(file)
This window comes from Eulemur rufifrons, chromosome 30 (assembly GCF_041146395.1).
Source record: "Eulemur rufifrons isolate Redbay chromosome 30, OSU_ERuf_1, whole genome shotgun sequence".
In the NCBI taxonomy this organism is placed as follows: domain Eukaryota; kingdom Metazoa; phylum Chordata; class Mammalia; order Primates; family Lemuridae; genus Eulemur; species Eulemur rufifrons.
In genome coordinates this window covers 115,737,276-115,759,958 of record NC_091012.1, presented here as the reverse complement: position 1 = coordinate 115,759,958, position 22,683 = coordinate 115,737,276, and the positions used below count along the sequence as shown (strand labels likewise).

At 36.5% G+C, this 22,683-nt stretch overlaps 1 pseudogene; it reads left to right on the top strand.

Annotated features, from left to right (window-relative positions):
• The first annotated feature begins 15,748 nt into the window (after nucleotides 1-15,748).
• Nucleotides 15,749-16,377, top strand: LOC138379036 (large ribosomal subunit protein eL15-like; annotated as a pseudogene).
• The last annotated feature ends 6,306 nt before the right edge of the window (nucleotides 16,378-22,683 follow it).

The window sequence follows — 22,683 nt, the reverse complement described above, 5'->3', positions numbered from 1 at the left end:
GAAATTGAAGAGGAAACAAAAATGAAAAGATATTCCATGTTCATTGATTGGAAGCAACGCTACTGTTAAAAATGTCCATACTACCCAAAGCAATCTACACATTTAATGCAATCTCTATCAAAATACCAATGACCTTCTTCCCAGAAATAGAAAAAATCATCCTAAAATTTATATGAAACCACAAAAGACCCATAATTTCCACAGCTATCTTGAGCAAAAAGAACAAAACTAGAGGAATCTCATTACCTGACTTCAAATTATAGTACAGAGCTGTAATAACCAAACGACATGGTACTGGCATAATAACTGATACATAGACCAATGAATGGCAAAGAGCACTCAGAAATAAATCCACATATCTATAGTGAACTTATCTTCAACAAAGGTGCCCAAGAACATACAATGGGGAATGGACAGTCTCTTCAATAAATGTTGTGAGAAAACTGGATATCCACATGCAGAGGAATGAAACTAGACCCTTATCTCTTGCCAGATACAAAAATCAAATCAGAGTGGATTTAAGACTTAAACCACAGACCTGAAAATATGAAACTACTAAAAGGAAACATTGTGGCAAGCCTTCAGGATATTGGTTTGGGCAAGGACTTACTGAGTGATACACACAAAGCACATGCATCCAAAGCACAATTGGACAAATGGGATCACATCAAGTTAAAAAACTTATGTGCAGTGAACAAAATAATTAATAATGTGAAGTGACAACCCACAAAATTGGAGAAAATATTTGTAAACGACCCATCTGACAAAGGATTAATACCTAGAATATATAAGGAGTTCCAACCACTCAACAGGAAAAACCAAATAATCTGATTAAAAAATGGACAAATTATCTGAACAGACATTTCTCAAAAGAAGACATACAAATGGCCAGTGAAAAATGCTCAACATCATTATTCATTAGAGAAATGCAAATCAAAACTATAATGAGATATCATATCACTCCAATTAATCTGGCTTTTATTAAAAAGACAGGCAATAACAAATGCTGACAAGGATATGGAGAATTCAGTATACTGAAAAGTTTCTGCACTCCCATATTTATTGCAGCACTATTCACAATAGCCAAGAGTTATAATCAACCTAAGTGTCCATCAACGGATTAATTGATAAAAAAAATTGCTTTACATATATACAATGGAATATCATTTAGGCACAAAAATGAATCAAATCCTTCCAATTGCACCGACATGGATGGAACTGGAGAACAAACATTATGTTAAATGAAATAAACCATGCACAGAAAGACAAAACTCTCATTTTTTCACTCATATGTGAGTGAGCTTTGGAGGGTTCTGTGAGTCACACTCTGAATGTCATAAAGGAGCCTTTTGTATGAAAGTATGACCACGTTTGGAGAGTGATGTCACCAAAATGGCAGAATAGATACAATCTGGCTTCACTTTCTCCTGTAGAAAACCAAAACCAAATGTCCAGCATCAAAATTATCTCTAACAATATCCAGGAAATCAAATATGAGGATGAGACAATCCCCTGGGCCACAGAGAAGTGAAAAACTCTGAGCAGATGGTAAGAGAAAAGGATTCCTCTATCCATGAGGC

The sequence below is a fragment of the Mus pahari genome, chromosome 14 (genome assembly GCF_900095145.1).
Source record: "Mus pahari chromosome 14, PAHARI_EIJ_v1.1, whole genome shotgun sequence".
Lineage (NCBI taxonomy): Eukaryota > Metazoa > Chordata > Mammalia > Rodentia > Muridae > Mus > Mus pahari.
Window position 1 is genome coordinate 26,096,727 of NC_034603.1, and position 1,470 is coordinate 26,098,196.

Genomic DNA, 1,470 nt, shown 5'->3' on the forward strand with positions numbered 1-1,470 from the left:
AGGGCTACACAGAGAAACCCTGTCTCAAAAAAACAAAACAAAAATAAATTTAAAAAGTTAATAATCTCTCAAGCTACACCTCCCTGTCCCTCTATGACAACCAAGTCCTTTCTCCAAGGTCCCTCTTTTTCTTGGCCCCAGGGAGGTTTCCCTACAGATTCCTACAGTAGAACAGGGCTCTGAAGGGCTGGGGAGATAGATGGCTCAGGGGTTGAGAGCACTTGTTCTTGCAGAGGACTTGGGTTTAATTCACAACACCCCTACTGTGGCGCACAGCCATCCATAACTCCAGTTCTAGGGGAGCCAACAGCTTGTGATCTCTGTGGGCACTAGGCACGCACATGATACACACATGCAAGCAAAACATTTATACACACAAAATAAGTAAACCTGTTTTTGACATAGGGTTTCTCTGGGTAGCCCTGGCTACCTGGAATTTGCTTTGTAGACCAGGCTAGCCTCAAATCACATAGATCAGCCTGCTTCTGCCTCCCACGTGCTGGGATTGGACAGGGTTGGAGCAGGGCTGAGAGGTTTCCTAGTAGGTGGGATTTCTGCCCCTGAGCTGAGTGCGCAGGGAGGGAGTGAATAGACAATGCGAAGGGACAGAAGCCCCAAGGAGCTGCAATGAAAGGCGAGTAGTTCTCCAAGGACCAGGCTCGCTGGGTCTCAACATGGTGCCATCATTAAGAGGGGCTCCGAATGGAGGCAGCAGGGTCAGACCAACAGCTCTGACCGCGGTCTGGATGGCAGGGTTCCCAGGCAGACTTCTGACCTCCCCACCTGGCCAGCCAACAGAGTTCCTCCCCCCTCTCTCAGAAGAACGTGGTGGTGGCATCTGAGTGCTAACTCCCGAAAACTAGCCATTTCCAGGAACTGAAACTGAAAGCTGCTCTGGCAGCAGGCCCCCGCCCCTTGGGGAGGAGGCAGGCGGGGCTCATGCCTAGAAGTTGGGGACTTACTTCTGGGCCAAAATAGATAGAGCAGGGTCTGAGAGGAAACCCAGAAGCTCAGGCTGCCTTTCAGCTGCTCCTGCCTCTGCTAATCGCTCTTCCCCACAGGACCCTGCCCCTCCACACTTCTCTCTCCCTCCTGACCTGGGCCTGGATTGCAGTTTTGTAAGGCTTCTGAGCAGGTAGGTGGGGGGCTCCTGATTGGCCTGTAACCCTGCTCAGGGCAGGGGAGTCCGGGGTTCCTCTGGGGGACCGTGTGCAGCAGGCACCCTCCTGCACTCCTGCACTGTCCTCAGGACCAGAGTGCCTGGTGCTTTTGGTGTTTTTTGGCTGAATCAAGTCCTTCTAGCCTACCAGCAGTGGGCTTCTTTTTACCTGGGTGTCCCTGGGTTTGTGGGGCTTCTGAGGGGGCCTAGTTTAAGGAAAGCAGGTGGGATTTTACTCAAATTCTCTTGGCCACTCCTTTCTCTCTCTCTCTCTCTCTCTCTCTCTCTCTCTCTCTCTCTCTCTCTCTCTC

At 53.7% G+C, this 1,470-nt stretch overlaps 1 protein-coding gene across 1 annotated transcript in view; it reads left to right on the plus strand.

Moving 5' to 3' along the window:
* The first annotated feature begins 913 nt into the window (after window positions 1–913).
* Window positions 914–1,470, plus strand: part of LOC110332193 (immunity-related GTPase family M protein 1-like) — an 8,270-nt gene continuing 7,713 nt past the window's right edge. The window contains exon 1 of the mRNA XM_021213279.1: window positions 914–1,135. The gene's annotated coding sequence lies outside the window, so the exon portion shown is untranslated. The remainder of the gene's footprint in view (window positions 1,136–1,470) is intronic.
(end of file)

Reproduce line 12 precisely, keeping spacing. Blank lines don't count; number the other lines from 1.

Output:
The sequence below is a fragment of the Mus pahari genome, chromosome 14 (genome assembly GCF_900095145.1).